Hume rejects not only Hobbes' particular account of the role of the Sovereign, but also the whole social contract tradition. The concept of the social contract cannot, by itself, explain the binding force of our moral obligations because it relies on the obligation that we have to keep our promises. In a classic essay, "Of the Original Contract," Hume argues that the social contract tradition relies on the thought that one ought to obey the Sovereign because one had promised to do so; h However, Hume writes, theorists in this tradition find [themselves] embarrassed when it is asked, why are we bound to keep our word? (Hume, 1985). Hume puts far less emphasis on the role of the Sovereign. The reason for this can be traced back to Hume's more optimistic view of human nature. Given that we all have experience of the benefits of co-operation and agreement (in interactions with those we care about), Hume conceives of the problem of trust not as the problem of having to convince mutually antagonistic egoists to co-operate. Rather, it is the problem of reassuring persons who know of the benefits of co-operation that, if they co-operate, they will not be vulnerable to those who would take advantage of them. The solution, then, lies in each person seeing the advantages made possible by such 'artifices' as rules of property and justice. These conventions - these restraints on the unrestricted pursuit of self-interest - find approval, as Hume puts it, 'in the judgement and understanding' because of the great advantages that they make possible.
The Role of Government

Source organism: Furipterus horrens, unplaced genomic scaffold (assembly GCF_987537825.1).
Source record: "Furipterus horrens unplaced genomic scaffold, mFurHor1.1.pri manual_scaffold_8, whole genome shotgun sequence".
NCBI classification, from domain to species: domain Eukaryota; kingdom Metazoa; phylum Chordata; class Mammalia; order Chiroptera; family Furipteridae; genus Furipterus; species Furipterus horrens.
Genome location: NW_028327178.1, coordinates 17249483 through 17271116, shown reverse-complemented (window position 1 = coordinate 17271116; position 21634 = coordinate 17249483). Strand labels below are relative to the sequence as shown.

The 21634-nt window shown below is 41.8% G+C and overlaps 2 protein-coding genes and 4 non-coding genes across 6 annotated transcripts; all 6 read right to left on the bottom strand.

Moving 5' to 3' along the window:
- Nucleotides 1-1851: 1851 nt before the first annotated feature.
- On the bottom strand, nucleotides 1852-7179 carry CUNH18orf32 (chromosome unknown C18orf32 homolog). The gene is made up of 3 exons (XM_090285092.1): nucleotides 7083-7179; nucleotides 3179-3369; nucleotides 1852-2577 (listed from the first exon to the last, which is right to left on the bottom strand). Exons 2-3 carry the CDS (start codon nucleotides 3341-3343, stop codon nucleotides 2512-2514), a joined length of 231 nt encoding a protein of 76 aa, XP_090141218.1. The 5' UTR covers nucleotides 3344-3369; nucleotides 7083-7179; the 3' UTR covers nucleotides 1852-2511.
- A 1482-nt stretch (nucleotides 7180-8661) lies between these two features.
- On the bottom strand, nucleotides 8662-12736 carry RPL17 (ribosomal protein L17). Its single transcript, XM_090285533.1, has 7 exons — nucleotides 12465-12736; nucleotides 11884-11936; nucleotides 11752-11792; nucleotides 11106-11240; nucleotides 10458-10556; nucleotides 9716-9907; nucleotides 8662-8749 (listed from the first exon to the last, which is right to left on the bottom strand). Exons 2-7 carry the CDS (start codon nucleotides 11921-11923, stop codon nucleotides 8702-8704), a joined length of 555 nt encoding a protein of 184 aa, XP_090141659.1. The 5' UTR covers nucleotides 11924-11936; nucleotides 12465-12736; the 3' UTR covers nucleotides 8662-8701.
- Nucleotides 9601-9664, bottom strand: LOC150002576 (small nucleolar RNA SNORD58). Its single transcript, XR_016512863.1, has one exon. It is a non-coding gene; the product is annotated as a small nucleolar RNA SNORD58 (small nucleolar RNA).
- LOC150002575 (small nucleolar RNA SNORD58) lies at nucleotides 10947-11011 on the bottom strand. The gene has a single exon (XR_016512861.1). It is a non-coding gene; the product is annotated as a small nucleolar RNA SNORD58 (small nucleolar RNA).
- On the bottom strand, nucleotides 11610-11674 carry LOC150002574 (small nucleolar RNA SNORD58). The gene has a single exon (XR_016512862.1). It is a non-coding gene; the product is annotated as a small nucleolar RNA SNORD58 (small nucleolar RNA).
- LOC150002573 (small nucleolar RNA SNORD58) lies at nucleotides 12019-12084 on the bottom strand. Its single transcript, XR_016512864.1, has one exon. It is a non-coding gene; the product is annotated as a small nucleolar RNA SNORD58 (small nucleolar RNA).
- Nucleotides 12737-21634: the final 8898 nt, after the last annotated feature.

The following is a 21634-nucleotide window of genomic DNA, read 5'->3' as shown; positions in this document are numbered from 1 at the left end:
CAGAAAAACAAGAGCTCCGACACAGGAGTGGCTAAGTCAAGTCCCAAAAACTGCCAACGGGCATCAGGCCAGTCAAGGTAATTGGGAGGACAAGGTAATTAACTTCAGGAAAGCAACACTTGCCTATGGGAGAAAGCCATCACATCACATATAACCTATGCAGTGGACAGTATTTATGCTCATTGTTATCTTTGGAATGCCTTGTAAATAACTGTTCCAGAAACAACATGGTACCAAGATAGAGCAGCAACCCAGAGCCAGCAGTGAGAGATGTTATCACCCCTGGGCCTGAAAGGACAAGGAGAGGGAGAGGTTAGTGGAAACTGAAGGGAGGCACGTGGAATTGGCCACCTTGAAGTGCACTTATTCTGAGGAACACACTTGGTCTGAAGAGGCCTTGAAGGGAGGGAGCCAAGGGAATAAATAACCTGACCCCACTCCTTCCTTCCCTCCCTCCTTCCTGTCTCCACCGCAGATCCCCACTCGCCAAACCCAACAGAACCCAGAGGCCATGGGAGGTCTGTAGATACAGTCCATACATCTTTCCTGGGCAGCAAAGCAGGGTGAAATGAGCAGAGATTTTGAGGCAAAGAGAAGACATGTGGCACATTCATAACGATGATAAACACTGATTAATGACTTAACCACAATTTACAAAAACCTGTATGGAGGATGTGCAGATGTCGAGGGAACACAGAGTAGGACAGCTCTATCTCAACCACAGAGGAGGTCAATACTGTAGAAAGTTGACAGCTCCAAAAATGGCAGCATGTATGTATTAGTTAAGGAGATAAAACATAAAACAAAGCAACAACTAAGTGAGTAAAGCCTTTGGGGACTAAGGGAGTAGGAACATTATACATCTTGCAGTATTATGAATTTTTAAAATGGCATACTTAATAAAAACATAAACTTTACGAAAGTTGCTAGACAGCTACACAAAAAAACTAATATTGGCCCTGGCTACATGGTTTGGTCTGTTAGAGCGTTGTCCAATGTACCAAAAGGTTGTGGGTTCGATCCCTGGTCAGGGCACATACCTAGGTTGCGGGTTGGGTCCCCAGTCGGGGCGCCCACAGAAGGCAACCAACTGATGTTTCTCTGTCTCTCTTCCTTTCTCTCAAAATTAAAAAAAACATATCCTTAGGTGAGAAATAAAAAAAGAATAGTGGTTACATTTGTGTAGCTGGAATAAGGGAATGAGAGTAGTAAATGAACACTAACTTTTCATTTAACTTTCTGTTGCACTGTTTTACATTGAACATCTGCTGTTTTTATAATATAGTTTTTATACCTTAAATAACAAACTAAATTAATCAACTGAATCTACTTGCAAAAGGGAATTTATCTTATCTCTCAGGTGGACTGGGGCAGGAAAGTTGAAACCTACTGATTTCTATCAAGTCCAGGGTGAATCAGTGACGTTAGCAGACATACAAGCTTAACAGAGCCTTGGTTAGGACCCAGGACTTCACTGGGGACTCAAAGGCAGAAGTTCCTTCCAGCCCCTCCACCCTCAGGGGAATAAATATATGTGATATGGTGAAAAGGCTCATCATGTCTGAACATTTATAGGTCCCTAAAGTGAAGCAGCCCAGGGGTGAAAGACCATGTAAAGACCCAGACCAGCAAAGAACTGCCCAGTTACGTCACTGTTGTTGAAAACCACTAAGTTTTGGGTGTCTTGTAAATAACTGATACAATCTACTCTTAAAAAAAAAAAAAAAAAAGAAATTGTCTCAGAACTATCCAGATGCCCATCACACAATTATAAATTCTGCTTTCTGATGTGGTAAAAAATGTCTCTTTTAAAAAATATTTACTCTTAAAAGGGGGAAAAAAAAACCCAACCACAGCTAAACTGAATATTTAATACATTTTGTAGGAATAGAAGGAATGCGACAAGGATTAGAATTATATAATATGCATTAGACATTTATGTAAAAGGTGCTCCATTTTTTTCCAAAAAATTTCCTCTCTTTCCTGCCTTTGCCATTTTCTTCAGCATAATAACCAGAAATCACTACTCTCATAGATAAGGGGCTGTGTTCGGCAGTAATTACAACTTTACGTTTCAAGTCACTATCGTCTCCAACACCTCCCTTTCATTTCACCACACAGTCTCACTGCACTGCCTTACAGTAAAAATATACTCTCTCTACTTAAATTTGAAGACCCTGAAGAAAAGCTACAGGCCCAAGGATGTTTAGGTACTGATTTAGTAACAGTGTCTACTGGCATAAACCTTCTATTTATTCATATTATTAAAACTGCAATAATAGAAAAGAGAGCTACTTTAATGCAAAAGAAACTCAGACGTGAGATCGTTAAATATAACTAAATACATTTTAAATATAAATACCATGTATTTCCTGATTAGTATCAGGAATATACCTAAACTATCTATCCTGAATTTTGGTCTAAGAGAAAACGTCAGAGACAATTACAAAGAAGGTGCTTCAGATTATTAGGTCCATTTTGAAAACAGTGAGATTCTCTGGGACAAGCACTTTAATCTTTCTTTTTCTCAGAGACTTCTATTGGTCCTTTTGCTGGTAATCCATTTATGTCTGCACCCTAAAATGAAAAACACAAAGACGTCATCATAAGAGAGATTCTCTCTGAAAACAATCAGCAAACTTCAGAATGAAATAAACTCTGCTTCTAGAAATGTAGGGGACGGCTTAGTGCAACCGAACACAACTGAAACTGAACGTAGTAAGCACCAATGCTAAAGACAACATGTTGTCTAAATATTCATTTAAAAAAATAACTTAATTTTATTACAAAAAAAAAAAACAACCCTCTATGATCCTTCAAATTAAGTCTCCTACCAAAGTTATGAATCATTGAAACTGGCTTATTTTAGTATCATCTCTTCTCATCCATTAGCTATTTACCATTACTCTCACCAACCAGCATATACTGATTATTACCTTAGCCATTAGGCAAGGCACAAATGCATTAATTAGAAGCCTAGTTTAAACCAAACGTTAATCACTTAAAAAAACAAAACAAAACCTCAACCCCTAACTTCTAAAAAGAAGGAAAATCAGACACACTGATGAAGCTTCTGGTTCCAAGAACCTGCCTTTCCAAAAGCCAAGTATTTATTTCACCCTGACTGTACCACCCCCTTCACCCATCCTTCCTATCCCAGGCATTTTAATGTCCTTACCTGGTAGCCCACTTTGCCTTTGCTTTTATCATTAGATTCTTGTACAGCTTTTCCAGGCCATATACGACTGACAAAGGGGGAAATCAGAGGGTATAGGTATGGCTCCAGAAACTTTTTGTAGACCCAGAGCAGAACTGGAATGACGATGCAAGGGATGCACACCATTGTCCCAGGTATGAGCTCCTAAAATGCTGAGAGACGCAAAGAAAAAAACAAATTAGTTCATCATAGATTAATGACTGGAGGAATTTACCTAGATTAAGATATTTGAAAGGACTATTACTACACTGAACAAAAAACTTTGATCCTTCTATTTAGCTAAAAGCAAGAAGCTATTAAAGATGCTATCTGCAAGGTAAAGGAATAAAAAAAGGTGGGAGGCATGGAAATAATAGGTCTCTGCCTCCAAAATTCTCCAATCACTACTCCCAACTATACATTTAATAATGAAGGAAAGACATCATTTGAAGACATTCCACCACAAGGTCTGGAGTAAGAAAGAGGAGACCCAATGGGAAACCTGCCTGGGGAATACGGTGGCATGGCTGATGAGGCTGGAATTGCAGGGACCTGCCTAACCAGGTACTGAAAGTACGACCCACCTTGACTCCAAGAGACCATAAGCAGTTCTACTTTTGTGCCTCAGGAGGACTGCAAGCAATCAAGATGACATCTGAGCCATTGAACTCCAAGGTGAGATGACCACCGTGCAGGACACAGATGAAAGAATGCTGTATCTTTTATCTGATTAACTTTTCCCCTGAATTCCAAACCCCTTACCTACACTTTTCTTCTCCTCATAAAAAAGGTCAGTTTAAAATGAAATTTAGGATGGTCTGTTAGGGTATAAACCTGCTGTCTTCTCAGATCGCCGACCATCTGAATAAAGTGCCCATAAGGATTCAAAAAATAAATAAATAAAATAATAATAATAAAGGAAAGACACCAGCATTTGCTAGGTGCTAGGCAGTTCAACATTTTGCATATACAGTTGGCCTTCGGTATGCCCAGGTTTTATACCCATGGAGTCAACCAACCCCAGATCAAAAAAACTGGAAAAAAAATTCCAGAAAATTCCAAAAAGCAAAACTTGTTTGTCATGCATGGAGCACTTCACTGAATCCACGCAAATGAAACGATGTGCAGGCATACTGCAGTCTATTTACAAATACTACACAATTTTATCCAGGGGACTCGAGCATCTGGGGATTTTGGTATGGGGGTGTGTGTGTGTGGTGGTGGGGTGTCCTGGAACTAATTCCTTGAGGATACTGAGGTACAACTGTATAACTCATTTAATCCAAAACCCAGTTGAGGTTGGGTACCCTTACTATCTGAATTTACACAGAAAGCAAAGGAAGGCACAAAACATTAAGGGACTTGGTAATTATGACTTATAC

The question of whether man would voluntarily put himself under government is but the first question: there then follows along the next, "What form of government is best." Hobbes, not surprisingly, given his view of the nature of man, preferred that there should be one supreme authority, a monarchy. While Hobbes could tolerate government by legislative assembly alone, as opposed to a monarch, he thought that power in the assembly should be absolute and not to be shared.. Locke's view, more consistent with the social contract theory, was that there was no need for government to have great powers, which, in the final analysis, would only be needed to keep people down; at any rate, Locke recognized the real danger of leaving absolute power to any one individual, or group of individuals nd thought that government's power was best limited by dividing government up into branches, with each branch having only as much power as is needed for its proper function.:for Locke, the rights given up by individuals in the social contract are limited. There is no way that an invidual, even if they had the power so to do, coul give another individual or governemental entitity an absolute arbitrary power over their persons and estates. To do so would put themselves into a worse condition than the state of Nature, where, at least, they had a liberty to defend their right against the injuries of others, and were able to defend their rights.